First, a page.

For decades, the federal government has insured home loans, helping borrowers of modest means fund and fix their dwellings. The Department of Housing and Urban Development administers the Title I program, backing loans for light and moderate home repairs. Title I loans tend to have less stringent qualifying requirements than conventional home improvement loans.
Title I Loan Standards
Intended for the repair or rehabilitation of owner-occupied residences, the Title I program insures loans made by HUD-approved mortgage lenders. You can get a Title I loan if you already have a first mortgage and second mortgage. Rates vary by lender and market interest rates. Interest rates are fixed and payment terms last between 12 and 20 years, depending on the property type. Title I loans apply to both single-family and multifamily residences, but have a maximum loan limit of $25,000 for a one-unit property and up to $60,000 for multi-unit properties. Manufactured homes and historic homes may also qualify for Title I.
No Luxury Improvements Allowed
You can use Title I loans to permanently improve your home's livability and utility, but you can't use it for luxury items, such as a swimming pool, outdoor hot tub, fire and barbecue pits. You can make structural alterations, such as adding a room or finishing an attic. You may treat and repair termite damage, remodel a kitchen and bathroom, and remove defective or lead-based paint. You can also replace old or faulty plumbing and electrical systems or improve heating, ventilation and air conditioning systems. Roofing, gutters, flooring, improved handicap accessibility and energy conservation improvements are also acceptable improvements. You can also use Title I loans to install fire safety equipment and certain landscape and site improvement projects.
The Direct Way to Obtain Title I
You can obtain a Title I loan from a "direct lender" approved by HUD. A direct lender reviews the homeowner's list of project materials and their cost, approves the loan and provides the homeowners with funds to begin the project, with up to six months to complete the improvements. Homeowners begin making payments on the loan even before the work is completed. The lender inspects the renovations to ensure they are up to HUD's standards.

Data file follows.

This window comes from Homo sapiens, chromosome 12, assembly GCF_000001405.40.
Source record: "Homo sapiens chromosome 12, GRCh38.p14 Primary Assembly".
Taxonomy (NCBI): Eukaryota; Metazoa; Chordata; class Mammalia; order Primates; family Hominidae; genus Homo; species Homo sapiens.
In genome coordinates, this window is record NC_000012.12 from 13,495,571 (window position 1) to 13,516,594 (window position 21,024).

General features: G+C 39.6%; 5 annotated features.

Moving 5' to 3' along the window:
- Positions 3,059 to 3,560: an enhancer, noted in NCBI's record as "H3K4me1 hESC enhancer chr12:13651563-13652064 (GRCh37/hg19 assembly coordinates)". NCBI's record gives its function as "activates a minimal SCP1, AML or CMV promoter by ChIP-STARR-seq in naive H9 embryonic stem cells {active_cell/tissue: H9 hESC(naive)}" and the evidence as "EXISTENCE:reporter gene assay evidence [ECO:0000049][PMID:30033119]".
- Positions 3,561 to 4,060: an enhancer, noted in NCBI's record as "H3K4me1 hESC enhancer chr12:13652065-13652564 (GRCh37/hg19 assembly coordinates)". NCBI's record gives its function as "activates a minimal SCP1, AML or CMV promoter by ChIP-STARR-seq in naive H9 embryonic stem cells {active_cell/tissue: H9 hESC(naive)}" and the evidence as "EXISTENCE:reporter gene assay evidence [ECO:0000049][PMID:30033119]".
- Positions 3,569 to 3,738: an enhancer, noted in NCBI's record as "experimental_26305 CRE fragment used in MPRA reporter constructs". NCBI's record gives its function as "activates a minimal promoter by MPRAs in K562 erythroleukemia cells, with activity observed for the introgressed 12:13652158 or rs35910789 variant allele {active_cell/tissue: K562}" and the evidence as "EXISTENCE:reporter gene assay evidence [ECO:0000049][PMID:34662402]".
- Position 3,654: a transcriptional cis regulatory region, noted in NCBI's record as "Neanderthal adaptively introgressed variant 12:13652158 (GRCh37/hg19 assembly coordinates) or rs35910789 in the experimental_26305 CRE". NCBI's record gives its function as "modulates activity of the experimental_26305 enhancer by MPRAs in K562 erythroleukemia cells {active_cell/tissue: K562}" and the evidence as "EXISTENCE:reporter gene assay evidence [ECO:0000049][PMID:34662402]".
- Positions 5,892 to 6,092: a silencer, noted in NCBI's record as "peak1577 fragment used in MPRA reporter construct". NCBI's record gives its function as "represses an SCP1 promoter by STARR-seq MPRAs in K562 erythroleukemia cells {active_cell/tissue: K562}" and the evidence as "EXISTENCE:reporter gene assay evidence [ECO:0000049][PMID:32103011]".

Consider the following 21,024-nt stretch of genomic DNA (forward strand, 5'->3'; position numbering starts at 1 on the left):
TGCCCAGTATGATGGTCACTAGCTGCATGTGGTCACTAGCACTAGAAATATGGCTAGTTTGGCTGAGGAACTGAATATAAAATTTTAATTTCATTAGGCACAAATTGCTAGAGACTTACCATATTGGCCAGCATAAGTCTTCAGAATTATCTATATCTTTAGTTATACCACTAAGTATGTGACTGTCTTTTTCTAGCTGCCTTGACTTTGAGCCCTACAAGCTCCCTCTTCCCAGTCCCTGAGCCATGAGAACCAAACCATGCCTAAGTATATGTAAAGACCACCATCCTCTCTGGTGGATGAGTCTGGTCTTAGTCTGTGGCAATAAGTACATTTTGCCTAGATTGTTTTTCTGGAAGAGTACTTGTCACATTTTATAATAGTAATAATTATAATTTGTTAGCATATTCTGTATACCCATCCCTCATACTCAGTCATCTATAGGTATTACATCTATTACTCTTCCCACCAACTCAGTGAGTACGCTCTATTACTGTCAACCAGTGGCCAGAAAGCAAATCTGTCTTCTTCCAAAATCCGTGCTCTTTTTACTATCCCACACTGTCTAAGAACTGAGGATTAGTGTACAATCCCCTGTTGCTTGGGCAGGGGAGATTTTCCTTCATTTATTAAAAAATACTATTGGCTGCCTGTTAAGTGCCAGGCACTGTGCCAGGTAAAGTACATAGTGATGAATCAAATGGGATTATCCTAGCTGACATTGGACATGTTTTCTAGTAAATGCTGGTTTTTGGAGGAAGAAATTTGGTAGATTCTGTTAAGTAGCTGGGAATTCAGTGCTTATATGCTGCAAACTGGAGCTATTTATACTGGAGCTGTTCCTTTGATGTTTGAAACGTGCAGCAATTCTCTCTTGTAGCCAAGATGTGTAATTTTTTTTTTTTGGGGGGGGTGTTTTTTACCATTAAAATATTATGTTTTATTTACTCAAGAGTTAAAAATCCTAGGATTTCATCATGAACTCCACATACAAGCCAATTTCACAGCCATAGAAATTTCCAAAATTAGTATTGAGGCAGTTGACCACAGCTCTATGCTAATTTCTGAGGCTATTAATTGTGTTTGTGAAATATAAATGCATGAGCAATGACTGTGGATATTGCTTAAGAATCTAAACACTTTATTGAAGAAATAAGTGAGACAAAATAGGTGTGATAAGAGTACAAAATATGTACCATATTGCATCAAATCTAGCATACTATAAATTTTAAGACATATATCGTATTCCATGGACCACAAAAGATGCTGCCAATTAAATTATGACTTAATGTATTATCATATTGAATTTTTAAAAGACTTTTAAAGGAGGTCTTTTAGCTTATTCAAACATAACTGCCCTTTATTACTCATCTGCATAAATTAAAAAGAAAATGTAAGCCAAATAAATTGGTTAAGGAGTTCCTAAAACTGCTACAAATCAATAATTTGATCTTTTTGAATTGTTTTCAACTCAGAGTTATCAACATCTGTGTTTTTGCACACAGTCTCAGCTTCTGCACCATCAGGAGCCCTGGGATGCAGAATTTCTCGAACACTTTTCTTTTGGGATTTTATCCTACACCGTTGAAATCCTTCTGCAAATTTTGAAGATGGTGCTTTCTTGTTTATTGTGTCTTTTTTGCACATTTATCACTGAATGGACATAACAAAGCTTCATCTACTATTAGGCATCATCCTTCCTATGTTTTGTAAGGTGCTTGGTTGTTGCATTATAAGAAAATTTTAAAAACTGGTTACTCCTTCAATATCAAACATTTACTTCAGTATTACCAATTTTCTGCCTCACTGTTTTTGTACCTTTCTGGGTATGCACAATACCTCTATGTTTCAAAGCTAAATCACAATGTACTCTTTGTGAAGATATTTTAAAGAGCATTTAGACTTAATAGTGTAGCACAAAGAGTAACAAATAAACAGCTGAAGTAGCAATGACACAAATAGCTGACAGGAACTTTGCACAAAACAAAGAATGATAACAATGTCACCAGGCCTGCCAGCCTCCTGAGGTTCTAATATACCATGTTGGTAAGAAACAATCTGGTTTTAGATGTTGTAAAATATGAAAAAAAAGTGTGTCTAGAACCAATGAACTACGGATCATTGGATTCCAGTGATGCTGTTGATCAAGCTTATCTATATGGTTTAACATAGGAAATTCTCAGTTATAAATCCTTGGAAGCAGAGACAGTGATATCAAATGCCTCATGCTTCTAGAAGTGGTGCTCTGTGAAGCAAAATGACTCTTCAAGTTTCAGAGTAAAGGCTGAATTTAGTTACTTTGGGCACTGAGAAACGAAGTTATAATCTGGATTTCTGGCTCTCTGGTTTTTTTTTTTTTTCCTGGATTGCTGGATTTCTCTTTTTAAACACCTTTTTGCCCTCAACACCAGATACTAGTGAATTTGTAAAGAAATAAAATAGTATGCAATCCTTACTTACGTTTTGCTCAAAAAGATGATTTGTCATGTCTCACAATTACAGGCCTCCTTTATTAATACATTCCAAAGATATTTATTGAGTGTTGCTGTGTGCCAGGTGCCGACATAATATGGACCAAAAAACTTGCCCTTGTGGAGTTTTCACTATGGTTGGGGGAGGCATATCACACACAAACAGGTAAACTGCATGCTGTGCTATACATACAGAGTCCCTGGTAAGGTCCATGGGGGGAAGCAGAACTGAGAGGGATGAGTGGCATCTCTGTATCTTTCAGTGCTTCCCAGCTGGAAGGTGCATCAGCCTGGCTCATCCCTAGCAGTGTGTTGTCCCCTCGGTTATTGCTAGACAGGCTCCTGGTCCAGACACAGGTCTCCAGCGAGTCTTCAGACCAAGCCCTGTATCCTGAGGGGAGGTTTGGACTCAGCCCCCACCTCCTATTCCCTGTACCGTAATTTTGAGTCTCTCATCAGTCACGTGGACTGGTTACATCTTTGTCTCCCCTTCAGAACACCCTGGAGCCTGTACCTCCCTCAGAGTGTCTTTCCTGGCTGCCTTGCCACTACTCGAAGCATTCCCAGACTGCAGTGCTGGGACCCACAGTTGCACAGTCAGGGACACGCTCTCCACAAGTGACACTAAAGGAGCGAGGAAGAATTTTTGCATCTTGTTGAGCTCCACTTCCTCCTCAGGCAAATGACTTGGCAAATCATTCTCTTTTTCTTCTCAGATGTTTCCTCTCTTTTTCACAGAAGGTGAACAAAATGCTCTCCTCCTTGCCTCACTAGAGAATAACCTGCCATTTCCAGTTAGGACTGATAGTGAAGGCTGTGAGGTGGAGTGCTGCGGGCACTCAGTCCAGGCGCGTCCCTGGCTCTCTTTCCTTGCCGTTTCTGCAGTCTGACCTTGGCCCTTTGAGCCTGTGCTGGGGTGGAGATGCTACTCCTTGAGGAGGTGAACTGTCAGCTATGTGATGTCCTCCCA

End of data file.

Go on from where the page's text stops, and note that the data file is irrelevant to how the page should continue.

Dealers and Indirect Lending
You can also get a Title I loan by working with an independent building contractor or "dealer," approved to participate in the HUD program. When working with a dealer, the contractor begins the work after and application and qualifying process to determine that the homeowners qualifies for Title I. Once work is completed on the home, the homeowner and an indirect lender sign off on the property improvements and the contractor receives payment. Homeowners then begin making payments to the lender that funded the loan. HUD forewarns homeowners to beware of unscrupulous contractors.
Karina C. Hernandez is a real estate agent in San Diego. She has covered housing and personal finance topics for multiple internet channels over the past 10 years. Karina has a B.A. in English from UCLA and has written for eHow, sfGate, the nest, Quicken, TurboTax, RE/Max, Zacks and Opposing Views.